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Perfectly secure message transmission in directed networks tolerating threshold and non threshold adversary
Ashish Choudhary,
Published in Springer Verlag
Volume: 4856 LNCS
Pages: 80 - 101
In this paper we study Perfectly Secure Message Transmission (PSMT) between a sender S and a receiver R, connected in a directed synchronous network through multiple parallel edges (called wires), each of which are directed from S to R or vice-versa. The unreliability of the network is modeled by a Byzantine adversary with infinite computing power. We investigate the problem with two different adversarial settings: (i) threshold and (ii) non-threshold. In [1], the authors have characterized PSMT against a t-active threshold adversary in directed networks1. However, their PSMT protocol was exponential both in terms of number of phases2 and communication complexity. In addition, they also presented a polynomial phase PSMT protocol with n′ = max(3t-u+1, 2t+1) wires from S to R. In this paper, we significantly improve the exponential phase protocol and present an elegant and efficient three phase PSMT protocol with polynomial communication complexity (and computational complexity) with n = max(3t - 2u + 1, 2t + 1) wires from S to R. Also with n′ = max(3t - u + 1, 2t + 1) wires from S to R, we are able to further improve the communication complexity of our three phase PSMT protocol. Our second contribution in this paper is the first ever characterization for any two phase PSMT protocol.Finally, we also characterize PSMT protocol in directed networks tolerating nonthreshold adversary. In [3], the authors have given the characterization for PSMT against non-threshold adversary. However, in their characterization, they have only considered the paths from S to R, excluding the feedback paths (i.e paths from R to S) and hence their characterization holds good only for single phase protocols. We characterize multiphase PSMT considering feedback paths. © Springer-Verlag Berlin Heidelberg 2007.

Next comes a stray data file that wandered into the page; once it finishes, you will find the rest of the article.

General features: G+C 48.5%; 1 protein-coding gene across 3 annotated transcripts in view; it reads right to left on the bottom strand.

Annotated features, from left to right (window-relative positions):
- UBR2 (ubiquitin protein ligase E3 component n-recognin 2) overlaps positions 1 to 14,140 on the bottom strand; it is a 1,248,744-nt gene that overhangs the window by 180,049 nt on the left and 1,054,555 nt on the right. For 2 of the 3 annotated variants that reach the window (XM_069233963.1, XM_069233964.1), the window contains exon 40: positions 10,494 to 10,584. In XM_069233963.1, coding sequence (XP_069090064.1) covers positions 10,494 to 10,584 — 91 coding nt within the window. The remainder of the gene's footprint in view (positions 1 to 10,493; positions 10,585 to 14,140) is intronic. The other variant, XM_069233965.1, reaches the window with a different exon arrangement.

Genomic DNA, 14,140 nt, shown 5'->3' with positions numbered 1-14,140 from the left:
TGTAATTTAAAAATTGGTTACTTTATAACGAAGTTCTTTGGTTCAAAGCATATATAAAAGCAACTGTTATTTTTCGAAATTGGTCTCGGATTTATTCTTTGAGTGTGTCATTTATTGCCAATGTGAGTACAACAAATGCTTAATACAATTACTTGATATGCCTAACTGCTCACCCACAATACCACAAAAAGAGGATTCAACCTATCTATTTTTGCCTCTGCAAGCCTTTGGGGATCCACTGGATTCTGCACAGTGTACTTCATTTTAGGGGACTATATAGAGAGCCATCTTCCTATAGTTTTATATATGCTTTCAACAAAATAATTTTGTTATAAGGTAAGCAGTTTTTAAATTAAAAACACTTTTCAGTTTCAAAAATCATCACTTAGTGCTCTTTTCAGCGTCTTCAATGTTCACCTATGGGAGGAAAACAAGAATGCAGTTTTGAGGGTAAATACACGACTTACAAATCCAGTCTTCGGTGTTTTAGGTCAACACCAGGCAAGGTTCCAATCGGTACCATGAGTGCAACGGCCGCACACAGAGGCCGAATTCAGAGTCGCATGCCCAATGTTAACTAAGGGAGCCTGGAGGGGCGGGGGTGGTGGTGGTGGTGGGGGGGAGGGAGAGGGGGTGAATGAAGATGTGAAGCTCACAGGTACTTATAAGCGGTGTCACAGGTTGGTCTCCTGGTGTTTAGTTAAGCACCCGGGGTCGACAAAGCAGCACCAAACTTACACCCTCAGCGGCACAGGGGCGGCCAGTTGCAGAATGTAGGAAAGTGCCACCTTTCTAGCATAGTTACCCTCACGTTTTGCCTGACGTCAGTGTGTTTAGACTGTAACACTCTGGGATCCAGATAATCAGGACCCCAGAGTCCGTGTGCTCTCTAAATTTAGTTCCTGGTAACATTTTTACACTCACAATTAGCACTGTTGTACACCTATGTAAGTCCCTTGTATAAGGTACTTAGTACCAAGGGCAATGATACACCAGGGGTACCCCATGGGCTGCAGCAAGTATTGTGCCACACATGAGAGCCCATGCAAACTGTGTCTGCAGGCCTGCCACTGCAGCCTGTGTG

About the journal
JournalData powered by TypesetLecture Notes in Computer Science (including subseries Lecture Notes in Artificial Intelligence and Lecture Notes in Bioinformatics)
PublisherData powered by TypesetSpringer Verlag
Open AccessNo
Concepts (9)
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    Computational complexity
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    Network protocols
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    Problem solving
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    Security systems
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    Message passing